For a $7.99 paperback, with a royalty of 6% or 8%, that's $1300 in royalty income tops to the author. $3K maybe in gross revenue to a big chain that sells 750 copies. Less than that for the publisher.
So if Borders stops selling some of those books...
Will I & my clients lose out as these $1300s zero out? Or become $1000s, or $500s? Will my less-successful clients lose out while my even marginally more successful ones benefit a bit and the top ones maybe even more? If you're the only author in the sf section, guess what sf author people will buy!
Will people download them at the Sony Reader station? Will POD terminals make their way into Borders? Will people go to Amazon and buy a print or Kindle copy? Will they go to the local B&N instead? Will the Borders buyers be more attentive to which backlist they need to carry when?
Will the publishers end up seeing more books go OP as some of these titles drop from a marginal 150 copies a week to a hugely iffy 100 copies? Will they decide to become more interested in doing short runs of 1000 or 1500 copies to keep books in print, taking better advantage of advances in printing and POD printing technology? Orbit in the UK is doing runs like this; the smaller British market might be forcing them to be a harbinger of this development.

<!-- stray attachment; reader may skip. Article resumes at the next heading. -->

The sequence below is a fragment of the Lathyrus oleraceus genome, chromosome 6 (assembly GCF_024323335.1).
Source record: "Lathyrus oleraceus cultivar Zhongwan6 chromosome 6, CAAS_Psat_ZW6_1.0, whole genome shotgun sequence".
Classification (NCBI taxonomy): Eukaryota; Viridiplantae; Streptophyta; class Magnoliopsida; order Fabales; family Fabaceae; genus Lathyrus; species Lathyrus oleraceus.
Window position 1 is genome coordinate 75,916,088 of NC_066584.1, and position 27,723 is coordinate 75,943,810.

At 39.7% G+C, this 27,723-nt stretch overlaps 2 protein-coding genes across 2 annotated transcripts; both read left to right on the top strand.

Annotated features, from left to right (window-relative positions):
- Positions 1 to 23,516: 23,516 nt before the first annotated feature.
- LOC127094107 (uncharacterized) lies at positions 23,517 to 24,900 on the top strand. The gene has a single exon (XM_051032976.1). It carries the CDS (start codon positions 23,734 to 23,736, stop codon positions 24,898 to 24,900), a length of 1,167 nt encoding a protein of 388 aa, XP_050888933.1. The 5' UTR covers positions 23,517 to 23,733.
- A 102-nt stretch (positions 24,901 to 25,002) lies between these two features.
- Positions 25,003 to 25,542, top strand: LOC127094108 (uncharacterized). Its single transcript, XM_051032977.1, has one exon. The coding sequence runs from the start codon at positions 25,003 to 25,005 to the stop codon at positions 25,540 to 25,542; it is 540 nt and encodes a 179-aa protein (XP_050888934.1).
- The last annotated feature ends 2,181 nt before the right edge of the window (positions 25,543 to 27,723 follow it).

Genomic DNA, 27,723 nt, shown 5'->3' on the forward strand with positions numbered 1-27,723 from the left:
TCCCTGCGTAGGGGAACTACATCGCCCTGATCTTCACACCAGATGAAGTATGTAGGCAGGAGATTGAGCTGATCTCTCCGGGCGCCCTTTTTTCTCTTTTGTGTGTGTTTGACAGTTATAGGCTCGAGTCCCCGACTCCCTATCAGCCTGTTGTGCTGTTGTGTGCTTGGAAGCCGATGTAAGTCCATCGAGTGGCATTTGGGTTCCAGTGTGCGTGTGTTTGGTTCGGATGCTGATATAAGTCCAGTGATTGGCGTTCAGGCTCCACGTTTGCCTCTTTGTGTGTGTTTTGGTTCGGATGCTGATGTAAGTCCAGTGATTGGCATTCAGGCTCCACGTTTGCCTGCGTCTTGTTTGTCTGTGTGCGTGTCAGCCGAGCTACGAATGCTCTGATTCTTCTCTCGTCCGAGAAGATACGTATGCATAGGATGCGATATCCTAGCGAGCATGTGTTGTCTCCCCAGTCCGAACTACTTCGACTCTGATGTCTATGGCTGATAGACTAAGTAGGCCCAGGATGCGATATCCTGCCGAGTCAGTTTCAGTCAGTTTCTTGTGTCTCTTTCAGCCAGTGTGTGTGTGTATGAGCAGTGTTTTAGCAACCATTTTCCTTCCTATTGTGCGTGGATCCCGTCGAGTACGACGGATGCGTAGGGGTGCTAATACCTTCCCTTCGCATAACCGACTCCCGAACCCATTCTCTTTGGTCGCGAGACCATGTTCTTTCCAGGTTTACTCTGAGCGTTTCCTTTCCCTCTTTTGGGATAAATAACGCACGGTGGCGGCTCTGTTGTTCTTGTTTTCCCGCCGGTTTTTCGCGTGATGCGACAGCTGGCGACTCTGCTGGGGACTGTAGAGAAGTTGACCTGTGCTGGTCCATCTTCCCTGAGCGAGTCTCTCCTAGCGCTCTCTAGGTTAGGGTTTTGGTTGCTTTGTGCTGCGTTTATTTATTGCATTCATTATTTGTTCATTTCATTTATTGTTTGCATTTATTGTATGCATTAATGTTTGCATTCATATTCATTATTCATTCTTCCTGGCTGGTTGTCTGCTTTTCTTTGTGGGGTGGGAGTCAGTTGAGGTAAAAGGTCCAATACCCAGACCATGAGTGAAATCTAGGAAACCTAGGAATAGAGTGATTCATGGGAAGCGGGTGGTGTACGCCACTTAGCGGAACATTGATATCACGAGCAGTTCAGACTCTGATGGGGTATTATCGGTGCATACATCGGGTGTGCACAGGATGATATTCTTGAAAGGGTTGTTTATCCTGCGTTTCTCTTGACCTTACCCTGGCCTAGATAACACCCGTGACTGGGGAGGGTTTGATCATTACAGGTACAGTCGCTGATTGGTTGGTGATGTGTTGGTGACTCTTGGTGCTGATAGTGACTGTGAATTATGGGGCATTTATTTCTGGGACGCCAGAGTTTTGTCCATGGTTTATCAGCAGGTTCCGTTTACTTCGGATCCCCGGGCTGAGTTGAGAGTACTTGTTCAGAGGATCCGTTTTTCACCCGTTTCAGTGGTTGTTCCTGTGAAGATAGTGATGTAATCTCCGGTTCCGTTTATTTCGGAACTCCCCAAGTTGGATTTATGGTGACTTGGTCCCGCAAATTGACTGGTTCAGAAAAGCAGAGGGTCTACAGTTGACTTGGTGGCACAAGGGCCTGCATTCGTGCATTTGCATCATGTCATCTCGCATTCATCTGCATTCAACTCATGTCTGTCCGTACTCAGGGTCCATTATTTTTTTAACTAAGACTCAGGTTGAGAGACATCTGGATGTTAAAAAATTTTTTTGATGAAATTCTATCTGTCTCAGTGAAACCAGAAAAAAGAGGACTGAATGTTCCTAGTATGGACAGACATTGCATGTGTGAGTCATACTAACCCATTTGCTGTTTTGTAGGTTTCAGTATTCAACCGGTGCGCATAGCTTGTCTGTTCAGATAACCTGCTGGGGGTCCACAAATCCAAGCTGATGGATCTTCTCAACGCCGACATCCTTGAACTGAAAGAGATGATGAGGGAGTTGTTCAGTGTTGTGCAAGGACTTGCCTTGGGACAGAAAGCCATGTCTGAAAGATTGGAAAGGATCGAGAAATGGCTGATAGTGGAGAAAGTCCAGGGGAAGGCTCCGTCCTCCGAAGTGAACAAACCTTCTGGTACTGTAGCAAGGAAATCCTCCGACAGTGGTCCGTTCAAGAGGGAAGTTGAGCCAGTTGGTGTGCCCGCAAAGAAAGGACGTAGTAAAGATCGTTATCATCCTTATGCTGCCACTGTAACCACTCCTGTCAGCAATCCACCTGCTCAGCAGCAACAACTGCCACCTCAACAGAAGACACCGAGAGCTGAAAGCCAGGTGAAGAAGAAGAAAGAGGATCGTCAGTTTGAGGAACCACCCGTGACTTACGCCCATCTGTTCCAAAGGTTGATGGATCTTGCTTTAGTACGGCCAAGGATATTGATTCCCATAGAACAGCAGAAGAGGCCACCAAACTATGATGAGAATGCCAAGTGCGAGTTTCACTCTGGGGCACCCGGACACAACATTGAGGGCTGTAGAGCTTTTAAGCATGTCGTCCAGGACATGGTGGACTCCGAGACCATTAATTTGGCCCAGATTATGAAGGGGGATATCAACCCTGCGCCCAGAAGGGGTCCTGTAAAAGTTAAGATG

Will Borders see a short-term benefit but a long-term loss if people start to buy these less successful books on-line or at B&N and decide they like that experience as much or more? Or will Borders be able to get a younger crowd into stores that will like these digital offerings?
Lots of questions. I do know that the cover is one of the most important things to selling a book, so the idea that you could sell more by showing more covers isn't a crazy one. I do know that anything can be done well or done poorly. Real-world example: Simon Green's DEATHSTALKER LEGACY/RETURN/CODA sold much better at B&N In hardcover than at Borders, and I think a big reason was that the earlier five books in the series had remained core titles with consistent availability at B&N while some of them had drifted off-shelf at Borders in the several years gap during which sales had slowed as they inevitably will when no new book is on offing. The new approach at Borders increases the chances of things like that happening, but good buying can minimize those risks, to say "I know we weren't carrying those old Deathstalker books 3 months ago, but now with the new book on the way..." This week, Borders may be selling more GOBLIN WAR by Jim Hines, because those books have at least been on the shelf at some Borders, while the older ones aren't to be found at B&N, but what if this new approach means the Hines books had a harder time staying on at Borders, too. You can see that the questions here are real, and many. Like the new idea at Borders, don't like it, just be happy we have two major book retailers so the mistakes can even out.
I'm going to be very curious over the next several weeks to see just which JABberwocky books if any will be getting the heave-ho at the Borders in NYC...